Inferior wall acute myocardial infarction with one-lead ST-segment elevation: Electrocardiographic distinction between a benign and a malignant clinical course

D. Hasdai, M. Yeshurun, Y. Birnbaum, S. Sclarovsky

Research output: Contribution to journalArticlepeer-review

Abstract

Background: In most clinical trials, ST-segment elevation in two contiguous leads is required for diagnosis of acute myocardial infarction (AMI). This study describes the clinical course of patients with inferior wall AMI with one-lead ST-segment elevation in lead L3 in the initial ECG. Methods: Of 394 consecutive patients with inferior wall AMI, 31 (7.8%) had an initial ECG showing ST-segment elevation (≥1 mm) only in lead L3 (ST < 1 mm in leads L2 and aVF) and upright T waves in inferior leads. Patients were categorized into three groups: (I) no precordial ST-segment depression (n=6), (II) maximal precordial ST-segment depression in leads V1-V3 (n = 4), and (III) maximal precordial ST-segment depression in leads V4-V6 (n= 21). Results: Patients in group III developed severe heart failure (pulmonary edema or cardiogenic shock) six times more frequently than those in groups I- II (62 versus 10%). Among patients who underwent coronary angiography, three- vessel coronary artery disease (>50% stenosis) was more common in group III. Five of six patients in group III who underwent emergency angioplasty of the right coronary artery because of cardiogenic shock survived. Conclusion: Patients with inferior wall AMI and an initial ECG with ST-segment elevation only in lead L3, and maximal precordial ST-segment depression in leads V4- V6, are at risk of severe complications, especially heart failure, but their clinical course may be ameliorated by employing an aggressive interventional strategy.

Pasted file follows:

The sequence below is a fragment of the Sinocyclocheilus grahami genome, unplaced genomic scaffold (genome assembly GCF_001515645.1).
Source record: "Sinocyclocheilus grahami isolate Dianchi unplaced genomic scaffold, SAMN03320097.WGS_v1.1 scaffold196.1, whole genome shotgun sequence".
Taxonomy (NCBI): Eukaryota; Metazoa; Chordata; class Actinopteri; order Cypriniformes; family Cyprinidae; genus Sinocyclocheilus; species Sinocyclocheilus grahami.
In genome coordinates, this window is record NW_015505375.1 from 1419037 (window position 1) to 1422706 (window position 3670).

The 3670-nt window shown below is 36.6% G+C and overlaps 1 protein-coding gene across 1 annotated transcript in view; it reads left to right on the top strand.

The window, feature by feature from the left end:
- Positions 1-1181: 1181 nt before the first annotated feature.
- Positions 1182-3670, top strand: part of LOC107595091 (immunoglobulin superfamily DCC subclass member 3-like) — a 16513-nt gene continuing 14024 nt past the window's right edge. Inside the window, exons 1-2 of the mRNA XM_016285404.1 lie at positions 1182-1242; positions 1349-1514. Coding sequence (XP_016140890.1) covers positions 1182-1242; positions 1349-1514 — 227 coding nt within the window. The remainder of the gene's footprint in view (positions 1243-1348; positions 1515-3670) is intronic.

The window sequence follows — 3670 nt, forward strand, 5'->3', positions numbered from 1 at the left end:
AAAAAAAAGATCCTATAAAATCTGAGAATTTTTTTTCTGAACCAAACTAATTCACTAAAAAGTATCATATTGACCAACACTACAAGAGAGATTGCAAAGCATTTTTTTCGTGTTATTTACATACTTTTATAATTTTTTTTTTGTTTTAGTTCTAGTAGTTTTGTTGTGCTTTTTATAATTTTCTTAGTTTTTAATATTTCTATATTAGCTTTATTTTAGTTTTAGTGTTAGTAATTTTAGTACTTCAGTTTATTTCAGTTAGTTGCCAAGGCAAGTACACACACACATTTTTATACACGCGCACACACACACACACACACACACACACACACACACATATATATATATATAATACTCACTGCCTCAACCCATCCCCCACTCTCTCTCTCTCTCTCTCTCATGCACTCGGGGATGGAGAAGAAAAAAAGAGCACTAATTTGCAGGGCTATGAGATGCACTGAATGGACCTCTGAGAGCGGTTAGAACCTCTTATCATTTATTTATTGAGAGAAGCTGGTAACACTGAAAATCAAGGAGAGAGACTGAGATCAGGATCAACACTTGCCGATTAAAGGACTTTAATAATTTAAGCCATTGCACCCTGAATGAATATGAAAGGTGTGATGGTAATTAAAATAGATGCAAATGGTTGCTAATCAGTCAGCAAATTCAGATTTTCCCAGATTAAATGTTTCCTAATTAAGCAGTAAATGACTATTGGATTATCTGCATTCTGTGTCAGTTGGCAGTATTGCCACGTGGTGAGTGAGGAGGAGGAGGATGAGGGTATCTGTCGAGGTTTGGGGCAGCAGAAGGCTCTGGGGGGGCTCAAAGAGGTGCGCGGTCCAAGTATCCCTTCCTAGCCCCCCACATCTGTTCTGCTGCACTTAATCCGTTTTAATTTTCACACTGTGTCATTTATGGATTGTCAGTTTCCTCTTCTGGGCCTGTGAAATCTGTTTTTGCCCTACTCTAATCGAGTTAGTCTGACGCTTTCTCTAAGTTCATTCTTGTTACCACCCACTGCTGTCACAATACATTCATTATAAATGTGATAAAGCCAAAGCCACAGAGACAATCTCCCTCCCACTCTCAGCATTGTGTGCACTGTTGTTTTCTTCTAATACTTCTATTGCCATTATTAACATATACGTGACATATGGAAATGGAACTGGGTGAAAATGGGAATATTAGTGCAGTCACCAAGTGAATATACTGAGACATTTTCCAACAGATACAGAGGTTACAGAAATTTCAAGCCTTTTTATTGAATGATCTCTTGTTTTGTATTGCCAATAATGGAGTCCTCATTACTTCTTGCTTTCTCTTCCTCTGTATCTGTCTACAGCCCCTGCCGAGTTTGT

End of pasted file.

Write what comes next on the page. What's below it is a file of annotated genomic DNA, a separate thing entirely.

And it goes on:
Original languageEnglish
Pages (from-to)875-881
Number of pages7
JournalCoronary Artery Disease
Volume6
Issue number11
StatePublished - 1995
Externally publishedYes

Keywords

  • ST-segment elevation
  • cardiogenic shock
  • coronary artery disease
  • inferior wall acute myocardial infarction
  • precordial ST-segment depression

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